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The Green Living Australia Blog

  • Pear and Raspberry Jam

    When I came across a box of pears for $6.00 in Stanthorpe the other weekend, I knew I was going to make some jam and some chutney, and then I found some raspberries left over in the freezer at home and I came up with something a little different. Continue reading

  • Fig Jam

    I lucked onto some figs at the local farmer’s market this weekend, that I just could not resist. The thought of homemade fig preserves, to go with my cheese, was just too great to overcome. Here is the recipe that I used. Continue reading

  • Jam Making, Mould and the Boiling Water Bath Method

    There is nothing that tastes as good as home made preserves. Unfortunately, there are still many people out there who are making their own jams and other preserves that are not using "world’s best practice" when it comes to food safety. I am constantly running into people who make jam, then pore the hot jam into hot, sterilized jars, put on a sterilised lid and think that they have guaranteed against contamination. This is simply not so. The jars then need to be processed using the boiling water bath method.

    As an experiment, I made five jars of grape jam/jelly. I then processed three of the jars in the boiling water bath and left two of the jars, with lids secured, on the kitchen counter to see what happened. Here is the result.

    Continue reading

  • The Great 'Simple Living' Survey

    This is a survey from the Simplicity Institute that Green Living Australia is supporting. If this fit you, please use the link provided and give us a hand.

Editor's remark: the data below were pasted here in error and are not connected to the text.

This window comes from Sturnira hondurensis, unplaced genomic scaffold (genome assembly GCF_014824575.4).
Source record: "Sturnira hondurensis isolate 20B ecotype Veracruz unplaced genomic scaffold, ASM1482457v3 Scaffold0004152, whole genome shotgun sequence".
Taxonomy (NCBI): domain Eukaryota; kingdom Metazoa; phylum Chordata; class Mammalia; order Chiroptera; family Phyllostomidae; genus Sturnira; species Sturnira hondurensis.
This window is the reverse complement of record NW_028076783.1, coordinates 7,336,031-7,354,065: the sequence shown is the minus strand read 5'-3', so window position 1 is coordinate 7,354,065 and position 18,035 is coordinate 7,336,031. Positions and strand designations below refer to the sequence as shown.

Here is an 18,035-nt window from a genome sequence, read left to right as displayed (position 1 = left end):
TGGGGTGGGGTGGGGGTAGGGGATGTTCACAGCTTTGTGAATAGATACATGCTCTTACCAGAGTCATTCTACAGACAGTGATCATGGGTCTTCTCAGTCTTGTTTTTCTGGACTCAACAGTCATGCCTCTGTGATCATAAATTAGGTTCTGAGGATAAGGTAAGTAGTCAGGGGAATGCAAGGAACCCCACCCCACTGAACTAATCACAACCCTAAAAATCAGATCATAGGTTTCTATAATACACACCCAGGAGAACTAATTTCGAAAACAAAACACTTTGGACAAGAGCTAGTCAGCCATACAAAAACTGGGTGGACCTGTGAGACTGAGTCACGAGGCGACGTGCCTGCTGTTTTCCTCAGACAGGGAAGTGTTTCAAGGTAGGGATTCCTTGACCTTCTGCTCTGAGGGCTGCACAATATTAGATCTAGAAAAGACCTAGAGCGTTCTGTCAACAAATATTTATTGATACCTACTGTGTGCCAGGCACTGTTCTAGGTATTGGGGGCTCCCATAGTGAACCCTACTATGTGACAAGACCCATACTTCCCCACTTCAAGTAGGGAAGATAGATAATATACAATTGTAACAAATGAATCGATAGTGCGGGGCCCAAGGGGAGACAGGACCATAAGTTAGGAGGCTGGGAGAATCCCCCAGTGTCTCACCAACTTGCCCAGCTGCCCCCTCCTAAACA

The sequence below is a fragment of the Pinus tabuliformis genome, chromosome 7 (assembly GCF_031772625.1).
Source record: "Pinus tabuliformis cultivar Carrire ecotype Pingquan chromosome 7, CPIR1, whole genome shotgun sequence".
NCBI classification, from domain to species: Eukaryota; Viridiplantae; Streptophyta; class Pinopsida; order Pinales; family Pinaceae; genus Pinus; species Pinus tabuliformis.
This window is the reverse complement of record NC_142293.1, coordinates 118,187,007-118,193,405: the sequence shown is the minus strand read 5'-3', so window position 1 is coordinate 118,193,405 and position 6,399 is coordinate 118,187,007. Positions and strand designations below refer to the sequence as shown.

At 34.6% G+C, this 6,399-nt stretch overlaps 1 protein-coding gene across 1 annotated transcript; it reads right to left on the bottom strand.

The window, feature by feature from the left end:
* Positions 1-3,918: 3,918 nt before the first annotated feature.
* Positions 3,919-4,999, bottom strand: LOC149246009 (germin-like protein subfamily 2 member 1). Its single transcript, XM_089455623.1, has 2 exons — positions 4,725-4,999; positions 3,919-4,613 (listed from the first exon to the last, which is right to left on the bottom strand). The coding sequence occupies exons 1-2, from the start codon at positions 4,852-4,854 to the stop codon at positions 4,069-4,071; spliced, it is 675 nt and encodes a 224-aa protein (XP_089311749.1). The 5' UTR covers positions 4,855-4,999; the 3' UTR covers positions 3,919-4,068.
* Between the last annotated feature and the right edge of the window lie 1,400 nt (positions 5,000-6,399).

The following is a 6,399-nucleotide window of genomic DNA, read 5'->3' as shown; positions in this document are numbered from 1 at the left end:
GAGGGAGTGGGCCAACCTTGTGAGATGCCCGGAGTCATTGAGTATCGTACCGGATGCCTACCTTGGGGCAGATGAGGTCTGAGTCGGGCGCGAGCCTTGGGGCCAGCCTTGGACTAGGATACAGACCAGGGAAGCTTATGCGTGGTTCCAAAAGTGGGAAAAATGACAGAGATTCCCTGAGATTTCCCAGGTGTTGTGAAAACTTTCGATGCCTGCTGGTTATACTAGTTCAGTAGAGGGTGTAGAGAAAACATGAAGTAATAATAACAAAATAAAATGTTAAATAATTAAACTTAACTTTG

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  • Blue cheese, an Adventure in Flavour

    I have had a lot of requests recently to post one of my recipes for blue cheese, so here we go.
    This is another cheese that is not for beginners, but those who have mastered the basics of cheese making should give it a go. The steps are easy to follow and the cheese making itself is no more difficult than the cheeses in the hard cheeses section. The challenge comes in the aging stage. The care of the cheeses during the months it takes to come to maturity needs to be considered before you begin. Do you have a suitable place with the correct temperature and humidity to age your cheeses? Can you give it your attention, even if only for a few minutes at least once a week during the aging time? This is not a cheese that you can put in an old fridge and forget about. Turning and scrapping the cheeses needs to become a part of your weekly routine. It is not hard and it does not take long, but it cannot be forgotten. Continue reading

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